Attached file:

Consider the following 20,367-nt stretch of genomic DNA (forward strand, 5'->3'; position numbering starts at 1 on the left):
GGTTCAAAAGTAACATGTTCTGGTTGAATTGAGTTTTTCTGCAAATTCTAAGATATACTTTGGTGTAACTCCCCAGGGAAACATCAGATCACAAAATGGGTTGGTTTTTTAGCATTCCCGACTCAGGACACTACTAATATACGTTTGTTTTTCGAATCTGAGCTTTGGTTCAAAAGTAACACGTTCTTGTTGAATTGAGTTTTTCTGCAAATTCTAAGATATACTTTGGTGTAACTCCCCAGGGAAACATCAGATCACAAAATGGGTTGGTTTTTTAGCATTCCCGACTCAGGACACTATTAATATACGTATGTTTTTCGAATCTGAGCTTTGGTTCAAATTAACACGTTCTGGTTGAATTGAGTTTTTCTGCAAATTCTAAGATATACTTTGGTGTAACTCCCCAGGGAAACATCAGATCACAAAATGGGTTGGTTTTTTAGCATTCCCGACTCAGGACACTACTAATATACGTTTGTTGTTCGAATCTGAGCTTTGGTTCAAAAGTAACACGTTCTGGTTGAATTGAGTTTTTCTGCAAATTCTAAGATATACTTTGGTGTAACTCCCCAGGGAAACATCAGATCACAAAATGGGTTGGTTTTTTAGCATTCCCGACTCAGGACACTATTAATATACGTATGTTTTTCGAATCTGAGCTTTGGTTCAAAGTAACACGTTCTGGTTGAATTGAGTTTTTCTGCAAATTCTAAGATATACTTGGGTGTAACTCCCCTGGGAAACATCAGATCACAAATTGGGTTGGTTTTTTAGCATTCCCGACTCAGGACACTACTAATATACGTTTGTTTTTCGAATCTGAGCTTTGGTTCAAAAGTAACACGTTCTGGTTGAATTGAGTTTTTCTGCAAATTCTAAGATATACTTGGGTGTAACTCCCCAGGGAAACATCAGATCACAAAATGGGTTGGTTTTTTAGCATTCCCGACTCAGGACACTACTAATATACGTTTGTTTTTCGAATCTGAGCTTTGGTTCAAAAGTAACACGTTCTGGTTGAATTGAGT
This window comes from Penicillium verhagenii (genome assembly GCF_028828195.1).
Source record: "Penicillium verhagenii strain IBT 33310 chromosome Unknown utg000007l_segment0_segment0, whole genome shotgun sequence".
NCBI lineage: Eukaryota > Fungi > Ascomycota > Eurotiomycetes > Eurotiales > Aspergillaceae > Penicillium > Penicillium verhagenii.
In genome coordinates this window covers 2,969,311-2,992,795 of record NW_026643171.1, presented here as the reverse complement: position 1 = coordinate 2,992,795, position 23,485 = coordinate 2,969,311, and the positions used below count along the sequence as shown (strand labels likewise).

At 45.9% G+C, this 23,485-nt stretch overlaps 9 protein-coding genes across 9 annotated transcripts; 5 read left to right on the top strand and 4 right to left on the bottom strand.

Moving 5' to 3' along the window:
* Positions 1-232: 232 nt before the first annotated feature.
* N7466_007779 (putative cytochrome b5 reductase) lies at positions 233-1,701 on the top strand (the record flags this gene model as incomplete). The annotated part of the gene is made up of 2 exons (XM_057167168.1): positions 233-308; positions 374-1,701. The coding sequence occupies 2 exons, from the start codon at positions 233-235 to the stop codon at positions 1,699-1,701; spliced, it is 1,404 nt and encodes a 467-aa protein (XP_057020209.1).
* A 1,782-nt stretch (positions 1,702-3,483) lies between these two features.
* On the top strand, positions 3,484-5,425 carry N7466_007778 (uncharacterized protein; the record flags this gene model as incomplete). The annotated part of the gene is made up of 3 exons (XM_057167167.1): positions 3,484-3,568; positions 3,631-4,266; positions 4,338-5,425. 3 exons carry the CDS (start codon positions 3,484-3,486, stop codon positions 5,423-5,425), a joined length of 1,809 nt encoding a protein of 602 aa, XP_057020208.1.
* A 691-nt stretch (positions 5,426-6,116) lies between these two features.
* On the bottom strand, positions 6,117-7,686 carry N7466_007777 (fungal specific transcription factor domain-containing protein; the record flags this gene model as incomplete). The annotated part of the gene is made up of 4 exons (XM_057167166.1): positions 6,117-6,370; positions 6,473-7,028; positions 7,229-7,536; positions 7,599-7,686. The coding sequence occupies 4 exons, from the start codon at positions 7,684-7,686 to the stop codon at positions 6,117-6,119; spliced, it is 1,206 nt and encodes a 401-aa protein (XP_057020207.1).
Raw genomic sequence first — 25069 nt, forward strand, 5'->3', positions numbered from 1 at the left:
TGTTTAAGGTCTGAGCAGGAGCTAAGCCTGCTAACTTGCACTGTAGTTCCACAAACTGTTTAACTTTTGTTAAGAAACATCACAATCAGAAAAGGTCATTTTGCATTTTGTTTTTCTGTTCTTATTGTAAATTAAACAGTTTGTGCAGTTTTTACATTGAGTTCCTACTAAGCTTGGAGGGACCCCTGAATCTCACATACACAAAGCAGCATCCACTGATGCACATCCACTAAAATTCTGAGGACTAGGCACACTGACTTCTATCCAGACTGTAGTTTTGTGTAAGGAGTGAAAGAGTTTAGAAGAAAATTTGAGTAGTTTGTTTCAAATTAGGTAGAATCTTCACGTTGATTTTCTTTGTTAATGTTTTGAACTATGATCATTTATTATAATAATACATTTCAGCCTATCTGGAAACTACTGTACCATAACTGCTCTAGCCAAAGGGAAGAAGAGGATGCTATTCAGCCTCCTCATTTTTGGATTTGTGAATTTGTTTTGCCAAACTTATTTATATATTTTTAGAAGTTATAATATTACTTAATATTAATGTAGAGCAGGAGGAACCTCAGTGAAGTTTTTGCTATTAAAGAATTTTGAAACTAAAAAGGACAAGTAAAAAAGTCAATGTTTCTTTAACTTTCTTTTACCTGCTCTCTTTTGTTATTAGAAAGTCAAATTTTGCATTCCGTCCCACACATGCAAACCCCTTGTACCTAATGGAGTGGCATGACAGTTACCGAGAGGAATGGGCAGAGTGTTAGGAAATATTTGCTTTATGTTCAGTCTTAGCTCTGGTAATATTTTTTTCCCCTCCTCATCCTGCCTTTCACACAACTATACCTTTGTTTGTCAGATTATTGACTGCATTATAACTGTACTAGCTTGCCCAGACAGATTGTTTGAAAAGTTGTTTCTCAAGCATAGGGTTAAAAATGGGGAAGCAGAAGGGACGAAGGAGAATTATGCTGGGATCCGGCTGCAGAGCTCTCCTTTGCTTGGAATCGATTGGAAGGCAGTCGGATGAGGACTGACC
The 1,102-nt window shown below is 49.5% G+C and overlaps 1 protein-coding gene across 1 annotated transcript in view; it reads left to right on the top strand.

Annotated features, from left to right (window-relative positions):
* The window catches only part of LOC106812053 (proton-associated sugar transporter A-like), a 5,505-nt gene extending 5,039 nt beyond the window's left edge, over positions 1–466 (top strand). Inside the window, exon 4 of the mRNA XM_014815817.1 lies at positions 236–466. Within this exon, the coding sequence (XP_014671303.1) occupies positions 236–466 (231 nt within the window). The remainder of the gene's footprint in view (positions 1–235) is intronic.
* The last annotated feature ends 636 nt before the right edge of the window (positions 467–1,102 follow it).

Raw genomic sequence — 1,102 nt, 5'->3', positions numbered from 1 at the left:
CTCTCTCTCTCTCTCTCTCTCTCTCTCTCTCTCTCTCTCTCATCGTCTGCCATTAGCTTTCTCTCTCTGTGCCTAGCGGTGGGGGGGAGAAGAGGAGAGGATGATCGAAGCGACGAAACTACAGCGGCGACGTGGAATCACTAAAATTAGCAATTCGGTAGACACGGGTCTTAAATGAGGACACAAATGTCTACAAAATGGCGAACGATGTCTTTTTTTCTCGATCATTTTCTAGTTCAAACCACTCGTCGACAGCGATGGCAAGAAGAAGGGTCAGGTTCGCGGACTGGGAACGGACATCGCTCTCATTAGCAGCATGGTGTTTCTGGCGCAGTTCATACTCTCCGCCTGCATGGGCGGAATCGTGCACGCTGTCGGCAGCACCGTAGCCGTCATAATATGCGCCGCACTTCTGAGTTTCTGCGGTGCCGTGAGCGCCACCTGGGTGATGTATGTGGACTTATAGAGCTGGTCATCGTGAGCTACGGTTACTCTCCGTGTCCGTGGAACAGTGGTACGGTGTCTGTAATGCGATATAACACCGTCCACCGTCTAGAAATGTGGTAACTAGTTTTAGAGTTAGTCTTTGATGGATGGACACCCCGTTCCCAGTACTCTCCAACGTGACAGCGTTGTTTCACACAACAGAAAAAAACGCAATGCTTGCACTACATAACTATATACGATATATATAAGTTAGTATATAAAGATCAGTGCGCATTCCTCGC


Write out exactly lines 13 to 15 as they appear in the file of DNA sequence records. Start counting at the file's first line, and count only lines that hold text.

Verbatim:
* A 691-nt stretch (positions 5,426-6,116) lies between these two features.
* On the bottom strand, positions 6,117-7,686 carry N7466_007777 (fungal specific transcription factor domain-containing protein; the record flags this gene model as incomplete). The annotated part of the gene is made up of 4 exons (XM_057167166.1): positions 6,117-6,370; positions 6,473-7,028; positions 7,229-7,536; positions 7,599-7,686. The coding sequence occupies 4 exons, from the start codon at positions 7,684-7,686 to the stop codon at positions 6,117-6,119; spliced, it is 1,206 nt and encodes a 401-aa protein (XP_057020207.1).
Raw genomic sequence first — 25069 nt, forward strand, 5'->3', positions numbered from 1 at the left: